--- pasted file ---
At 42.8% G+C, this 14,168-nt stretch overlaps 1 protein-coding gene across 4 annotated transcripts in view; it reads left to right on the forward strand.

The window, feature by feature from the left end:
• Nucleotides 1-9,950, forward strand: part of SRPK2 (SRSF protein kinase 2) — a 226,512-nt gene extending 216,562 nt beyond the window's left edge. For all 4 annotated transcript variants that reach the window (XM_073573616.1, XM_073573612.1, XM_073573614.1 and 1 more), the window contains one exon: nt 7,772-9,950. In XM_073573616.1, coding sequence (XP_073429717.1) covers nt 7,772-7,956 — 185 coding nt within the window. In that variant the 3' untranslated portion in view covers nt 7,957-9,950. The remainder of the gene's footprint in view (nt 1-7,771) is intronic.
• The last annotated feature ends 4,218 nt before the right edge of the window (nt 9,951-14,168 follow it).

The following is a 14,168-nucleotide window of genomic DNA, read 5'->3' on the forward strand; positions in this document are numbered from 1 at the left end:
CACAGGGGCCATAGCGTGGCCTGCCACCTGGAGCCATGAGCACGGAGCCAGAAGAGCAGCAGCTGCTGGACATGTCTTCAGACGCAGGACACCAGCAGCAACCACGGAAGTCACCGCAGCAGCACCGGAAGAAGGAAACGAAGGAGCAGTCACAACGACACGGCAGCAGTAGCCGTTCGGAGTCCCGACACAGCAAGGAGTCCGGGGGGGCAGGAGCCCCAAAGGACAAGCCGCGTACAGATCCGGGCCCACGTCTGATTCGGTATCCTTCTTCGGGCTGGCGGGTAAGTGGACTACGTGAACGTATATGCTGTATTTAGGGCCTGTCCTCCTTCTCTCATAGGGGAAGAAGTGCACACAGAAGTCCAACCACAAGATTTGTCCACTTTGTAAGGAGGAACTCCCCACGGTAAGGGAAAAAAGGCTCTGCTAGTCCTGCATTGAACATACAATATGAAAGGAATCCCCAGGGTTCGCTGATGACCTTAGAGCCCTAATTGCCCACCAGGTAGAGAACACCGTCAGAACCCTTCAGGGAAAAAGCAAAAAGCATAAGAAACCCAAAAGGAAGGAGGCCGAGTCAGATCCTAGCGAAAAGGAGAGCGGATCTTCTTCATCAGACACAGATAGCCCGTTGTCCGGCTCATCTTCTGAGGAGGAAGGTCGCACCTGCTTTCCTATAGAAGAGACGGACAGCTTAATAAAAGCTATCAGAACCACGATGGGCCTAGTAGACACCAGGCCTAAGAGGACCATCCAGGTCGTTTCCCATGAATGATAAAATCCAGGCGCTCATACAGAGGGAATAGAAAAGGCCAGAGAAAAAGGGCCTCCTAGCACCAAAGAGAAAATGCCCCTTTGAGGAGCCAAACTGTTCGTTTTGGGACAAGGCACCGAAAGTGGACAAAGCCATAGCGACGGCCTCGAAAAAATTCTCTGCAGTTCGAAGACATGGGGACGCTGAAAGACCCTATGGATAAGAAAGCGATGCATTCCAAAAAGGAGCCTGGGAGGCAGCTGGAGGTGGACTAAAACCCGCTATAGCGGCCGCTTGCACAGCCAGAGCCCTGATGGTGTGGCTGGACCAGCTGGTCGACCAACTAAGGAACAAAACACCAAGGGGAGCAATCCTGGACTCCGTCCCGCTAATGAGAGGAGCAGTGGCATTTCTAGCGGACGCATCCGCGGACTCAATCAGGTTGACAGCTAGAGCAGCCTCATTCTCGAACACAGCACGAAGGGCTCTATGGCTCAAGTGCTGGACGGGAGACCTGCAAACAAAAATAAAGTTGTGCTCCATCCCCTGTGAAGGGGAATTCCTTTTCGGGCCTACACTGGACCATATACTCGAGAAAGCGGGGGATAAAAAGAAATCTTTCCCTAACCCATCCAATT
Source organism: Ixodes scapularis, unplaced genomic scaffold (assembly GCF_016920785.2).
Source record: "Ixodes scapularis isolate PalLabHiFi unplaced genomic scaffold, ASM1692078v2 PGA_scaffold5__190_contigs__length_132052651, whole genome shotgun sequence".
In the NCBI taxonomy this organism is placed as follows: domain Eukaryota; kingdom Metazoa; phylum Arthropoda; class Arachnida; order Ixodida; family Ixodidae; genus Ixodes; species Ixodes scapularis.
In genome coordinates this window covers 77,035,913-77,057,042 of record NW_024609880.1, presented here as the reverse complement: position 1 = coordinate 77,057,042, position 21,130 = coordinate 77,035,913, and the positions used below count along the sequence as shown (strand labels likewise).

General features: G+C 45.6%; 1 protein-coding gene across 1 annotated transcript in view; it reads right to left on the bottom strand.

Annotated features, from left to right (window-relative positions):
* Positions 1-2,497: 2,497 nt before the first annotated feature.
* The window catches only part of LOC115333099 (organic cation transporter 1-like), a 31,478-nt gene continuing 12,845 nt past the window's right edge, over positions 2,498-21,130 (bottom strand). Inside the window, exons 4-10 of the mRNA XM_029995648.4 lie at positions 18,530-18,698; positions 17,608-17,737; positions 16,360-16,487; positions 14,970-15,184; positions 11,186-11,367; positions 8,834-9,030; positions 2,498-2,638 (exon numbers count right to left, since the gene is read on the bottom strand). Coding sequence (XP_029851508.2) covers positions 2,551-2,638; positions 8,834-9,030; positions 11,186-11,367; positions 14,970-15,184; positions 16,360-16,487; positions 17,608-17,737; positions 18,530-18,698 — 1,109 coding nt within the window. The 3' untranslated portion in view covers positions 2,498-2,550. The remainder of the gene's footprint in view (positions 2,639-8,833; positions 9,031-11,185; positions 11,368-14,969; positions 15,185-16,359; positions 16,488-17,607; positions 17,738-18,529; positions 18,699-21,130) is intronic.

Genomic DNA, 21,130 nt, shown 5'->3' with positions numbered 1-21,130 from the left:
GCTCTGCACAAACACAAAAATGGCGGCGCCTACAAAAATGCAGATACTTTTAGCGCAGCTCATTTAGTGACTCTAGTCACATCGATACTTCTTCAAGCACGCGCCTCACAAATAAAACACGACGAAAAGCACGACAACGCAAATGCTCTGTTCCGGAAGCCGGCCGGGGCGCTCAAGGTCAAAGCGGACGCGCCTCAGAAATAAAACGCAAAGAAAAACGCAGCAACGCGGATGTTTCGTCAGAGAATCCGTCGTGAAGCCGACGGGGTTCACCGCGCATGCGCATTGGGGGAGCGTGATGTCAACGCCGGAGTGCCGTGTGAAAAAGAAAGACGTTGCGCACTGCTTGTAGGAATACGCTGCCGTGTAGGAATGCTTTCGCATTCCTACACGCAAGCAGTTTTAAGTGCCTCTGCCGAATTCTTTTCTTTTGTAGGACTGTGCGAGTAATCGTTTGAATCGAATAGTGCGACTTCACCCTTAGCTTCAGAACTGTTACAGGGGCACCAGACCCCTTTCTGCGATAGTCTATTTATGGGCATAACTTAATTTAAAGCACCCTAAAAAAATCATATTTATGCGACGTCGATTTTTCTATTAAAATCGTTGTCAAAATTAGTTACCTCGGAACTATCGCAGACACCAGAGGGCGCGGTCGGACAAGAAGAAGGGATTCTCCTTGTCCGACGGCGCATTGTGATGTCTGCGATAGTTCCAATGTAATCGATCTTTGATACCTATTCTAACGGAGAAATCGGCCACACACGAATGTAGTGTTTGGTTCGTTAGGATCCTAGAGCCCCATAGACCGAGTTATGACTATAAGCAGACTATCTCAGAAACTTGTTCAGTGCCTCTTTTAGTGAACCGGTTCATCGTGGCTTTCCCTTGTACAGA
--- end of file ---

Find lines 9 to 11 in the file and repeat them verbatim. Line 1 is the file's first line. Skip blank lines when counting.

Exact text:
In the NCBI taxonomy this organism is placed as follows: domain Eukaryota; kingdom Metazoa; phylum Arthropoda; class Arachnida; order Ixodida; family Ixodidae; genus Ixodes; species Ixodes scapularis.
In genome coordinates this window covers 77,035,913-77,057,042 of record NW_024609880.1, presented here as the reverse complement: position 1 = coordinate 77,057,042, position 21,130 = coordinate 77,035,913, and the positions used below count along the sequence as shown (strand labels likewise).

General features: G+C 45.6%; 1 protein-coding gene across 1 annotated transcript in view; it reads right to left on the bottom strand.